We were directed out of the room past yet more debauched scenes, which were presented across several apartments. A man leant into an alcove with his back to us evidently pleasuring himself, in another room a writhing pile of sex dolls created a strange spectacle.
The final scene was played out in the Orangery, which had its shutters closed and was dimly lit. Cushions and mats were laid out so that we could make ourselves comfortable.
Fresh from his conquest of Angellica, Willmore encountered Florinda and tried to rape her. There was a lot of swearing and use of the word ‘fuck’, which needless to say was not in the original play. Florinda was rescued by Belvile and comforted with a rather inelegant: “Florinda, are you okay?” The pair went off to be married. This was a compression and simplification of the intricacies of the original, where the marriage ending came after a disguised Florinda revealed her true identity, saving her from the clutches of several men, some of whom apologised afterwards.
Angellica had pursued Willmore and on finding him, threatened him with a knife instead of the original play’s pistol. Antonio intervened and offered to pay Angellica her required price and took her away. Again this reworked the original in which Willmore was the one who offered to pay her, and Antonio’s intervention did not conclude in an arrangement with Angellica.
But within the framework of this adaptation, the action so far had meant that two of the female characters had been offered a way out of their various plights by men offering love and money.
The concluding sequence saw Hellena appear disguised as a man, something she did in Behn’s play to evade detection.
Willmore referred to her as “my little rover”, a term only used with reference to her in the original play by Blunt, who was cut from this production.
She stripped out of her male disguise, but although abandoning her breeches disguise, she began to adopt breeches behaviour. She told Willmore that she wanted to learn his trade, that of being a ‘rover’ from him. She went on top of him to have employing a rough approximation of the movements that Willmore had used when sleeping with Angellica.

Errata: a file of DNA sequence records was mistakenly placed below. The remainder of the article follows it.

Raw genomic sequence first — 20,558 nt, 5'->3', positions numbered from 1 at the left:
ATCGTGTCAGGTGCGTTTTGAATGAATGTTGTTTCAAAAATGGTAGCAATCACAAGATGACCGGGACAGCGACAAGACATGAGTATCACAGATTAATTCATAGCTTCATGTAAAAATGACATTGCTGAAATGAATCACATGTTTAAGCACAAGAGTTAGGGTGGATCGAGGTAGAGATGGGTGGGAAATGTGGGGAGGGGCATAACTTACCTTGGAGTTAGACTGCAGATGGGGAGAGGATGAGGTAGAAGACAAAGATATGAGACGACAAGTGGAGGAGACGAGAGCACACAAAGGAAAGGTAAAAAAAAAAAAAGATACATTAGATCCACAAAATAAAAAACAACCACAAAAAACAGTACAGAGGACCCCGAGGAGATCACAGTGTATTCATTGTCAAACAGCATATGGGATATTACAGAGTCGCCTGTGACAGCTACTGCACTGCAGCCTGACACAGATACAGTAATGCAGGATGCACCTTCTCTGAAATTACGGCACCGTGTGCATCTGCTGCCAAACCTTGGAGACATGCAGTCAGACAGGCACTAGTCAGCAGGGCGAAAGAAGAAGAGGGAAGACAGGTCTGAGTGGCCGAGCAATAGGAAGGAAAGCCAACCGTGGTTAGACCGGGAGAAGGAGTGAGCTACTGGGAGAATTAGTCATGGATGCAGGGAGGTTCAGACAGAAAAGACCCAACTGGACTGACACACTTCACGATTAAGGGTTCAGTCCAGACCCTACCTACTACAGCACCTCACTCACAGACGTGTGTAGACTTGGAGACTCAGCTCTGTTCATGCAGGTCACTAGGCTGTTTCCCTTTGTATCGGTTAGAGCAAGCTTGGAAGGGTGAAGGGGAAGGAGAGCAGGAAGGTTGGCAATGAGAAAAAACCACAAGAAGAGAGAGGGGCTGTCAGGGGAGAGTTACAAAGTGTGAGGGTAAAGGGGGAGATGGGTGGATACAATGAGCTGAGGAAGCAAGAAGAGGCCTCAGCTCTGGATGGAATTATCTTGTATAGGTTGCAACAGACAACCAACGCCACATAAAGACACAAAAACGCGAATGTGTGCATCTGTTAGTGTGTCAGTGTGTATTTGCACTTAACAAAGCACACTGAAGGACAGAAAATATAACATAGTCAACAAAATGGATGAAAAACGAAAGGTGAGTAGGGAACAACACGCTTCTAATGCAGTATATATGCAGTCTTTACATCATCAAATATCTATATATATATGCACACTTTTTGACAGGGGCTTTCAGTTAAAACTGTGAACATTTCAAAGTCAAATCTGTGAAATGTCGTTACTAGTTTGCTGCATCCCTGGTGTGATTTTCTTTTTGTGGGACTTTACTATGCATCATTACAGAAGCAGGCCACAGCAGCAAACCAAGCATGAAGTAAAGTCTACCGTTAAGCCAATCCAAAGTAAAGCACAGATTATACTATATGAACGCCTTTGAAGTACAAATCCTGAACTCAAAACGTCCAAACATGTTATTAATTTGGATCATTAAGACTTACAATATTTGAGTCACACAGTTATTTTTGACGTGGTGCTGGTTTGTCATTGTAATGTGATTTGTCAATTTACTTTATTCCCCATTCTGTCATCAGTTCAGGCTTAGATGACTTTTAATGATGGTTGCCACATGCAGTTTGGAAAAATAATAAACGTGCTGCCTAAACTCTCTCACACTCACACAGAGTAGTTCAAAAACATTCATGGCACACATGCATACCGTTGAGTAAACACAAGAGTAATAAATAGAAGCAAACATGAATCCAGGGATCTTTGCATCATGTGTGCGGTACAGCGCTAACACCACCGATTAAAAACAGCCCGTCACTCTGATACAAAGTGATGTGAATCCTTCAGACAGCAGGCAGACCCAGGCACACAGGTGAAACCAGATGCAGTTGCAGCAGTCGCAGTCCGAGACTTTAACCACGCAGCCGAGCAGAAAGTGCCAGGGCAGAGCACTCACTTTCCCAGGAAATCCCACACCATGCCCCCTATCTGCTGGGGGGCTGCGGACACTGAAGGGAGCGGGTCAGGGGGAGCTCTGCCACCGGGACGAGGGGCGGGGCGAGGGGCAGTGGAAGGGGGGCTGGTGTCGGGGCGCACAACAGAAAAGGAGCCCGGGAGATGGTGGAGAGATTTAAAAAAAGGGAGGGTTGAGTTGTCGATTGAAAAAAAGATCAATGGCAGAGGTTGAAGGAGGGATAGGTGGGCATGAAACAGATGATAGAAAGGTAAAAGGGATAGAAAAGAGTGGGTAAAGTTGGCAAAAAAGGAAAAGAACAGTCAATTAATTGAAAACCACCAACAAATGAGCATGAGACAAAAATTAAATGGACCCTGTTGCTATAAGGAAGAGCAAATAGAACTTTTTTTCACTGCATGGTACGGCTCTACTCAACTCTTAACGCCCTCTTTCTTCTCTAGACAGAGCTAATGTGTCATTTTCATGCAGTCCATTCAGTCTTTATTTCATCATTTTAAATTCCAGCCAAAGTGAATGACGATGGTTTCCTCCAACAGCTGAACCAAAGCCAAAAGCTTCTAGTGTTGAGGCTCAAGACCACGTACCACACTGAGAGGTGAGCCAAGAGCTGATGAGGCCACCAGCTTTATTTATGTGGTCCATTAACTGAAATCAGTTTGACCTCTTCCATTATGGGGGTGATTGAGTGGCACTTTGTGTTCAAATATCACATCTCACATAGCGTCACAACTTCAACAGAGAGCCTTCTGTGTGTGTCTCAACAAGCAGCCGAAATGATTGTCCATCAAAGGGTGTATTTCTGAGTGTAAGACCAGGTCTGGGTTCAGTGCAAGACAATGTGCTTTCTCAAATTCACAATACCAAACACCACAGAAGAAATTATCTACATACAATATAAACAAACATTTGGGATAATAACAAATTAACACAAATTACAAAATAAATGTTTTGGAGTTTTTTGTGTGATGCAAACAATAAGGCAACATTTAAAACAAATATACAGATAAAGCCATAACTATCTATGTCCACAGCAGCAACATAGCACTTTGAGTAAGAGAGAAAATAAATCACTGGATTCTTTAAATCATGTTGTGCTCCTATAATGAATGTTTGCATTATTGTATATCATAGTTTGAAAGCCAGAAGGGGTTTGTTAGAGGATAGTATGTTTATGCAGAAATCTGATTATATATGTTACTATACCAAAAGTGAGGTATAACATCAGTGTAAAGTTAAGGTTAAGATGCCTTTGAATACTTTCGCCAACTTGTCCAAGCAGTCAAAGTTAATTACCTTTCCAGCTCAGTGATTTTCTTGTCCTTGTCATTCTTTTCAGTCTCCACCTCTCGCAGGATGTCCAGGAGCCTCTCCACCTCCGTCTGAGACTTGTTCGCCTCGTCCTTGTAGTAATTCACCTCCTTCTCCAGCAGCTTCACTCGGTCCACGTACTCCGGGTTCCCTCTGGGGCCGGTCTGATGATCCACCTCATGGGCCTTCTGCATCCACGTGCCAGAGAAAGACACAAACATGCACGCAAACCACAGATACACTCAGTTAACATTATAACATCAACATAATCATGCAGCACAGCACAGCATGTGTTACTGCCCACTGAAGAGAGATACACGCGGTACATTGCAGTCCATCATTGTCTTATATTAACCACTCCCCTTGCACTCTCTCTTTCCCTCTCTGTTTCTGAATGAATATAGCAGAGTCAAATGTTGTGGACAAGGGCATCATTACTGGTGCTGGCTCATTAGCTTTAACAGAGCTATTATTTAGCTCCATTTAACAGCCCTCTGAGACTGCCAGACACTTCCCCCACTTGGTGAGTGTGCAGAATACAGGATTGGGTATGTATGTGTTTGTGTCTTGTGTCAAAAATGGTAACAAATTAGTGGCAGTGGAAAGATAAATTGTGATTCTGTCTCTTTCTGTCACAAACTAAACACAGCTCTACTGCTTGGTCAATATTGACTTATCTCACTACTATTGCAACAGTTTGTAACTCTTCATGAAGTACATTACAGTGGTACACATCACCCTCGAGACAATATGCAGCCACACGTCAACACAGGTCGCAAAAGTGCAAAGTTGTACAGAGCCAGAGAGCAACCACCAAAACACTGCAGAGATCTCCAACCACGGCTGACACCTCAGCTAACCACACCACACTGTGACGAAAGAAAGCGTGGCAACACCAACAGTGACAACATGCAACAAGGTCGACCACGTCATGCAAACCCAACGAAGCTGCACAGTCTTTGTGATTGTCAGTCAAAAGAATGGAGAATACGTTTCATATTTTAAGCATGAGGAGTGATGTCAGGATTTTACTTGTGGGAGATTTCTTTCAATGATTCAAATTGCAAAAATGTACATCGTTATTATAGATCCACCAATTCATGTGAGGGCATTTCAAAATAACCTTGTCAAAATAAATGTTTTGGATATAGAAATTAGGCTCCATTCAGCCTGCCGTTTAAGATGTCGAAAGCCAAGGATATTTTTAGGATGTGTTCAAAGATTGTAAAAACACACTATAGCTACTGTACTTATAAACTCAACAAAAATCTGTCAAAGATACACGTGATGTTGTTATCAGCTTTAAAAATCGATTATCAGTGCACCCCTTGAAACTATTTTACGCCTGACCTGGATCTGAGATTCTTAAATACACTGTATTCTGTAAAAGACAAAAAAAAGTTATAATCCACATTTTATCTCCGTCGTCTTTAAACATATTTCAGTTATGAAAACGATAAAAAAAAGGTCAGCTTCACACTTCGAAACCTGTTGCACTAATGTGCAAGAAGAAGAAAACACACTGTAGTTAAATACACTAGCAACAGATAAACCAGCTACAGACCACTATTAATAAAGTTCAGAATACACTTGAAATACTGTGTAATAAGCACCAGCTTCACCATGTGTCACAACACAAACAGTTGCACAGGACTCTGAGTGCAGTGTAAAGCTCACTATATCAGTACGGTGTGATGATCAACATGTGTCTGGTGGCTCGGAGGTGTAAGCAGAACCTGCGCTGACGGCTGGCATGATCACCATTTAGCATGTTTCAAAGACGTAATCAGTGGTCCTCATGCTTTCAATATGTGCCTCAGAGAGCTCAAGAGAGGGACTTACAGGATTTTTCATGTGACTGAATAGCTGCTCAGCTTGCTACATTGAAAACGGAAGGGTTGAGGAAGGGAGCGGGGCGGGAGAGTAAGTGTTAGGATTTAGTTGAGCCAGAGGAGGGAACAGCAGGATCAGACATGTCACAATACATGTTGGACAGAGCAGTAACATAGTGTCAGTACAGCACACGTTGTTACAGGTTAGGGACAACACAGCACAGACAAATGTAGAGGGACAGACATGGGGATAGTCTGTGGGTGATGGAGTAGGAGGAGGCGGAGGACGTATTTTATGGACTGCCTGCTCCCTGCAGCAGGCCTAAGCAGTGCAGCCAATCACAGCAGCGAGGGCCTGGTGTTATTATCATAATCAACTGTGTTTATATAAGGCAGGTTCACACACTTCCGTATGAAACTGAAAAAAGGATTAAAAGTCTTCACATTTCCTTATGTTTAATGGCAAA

The production synopsis summarised:
And then stealthily emerges our female Rover, Hellena, who will still honour her assignation with Willmore as it serves her ambition. But unlike his previous conquests, Hellena just wants his body. Unlike her female counterparts, her liberty is in sexual fulfilment not commitment.
This was quite a significant rewrite of the original, in which Hellena castigated Willmore’s libertinism and insisted on them getting married first to avoid her being left with an unwanted pregnancy. In that version the only thing Hellena wanted Willmore to teach her was how to “weave incle”.
The performance concluded with the cast singing the song Signor Dildo by John Wilmot, Earl of Rochester (1673) after which the audience was unceremoniously escorted through doors into the garden outside.
Reworked plays can sometimes feel disjointed and divorced from the spirit of the original.
But this production was a straight line extrapolation of Behn’s changes to her source play, which meant that while it was superficially very different, the two works shared a communality of spirit.
However much Aphra Behn might have been flattered by this attention to her play, she would not have been pleased about one aspect of its promotion.
Her name was spelled incorrectly on the cover of the programme. In view of the cover photograph, it is possible that whoever did the proofreading might have been distracted from their task…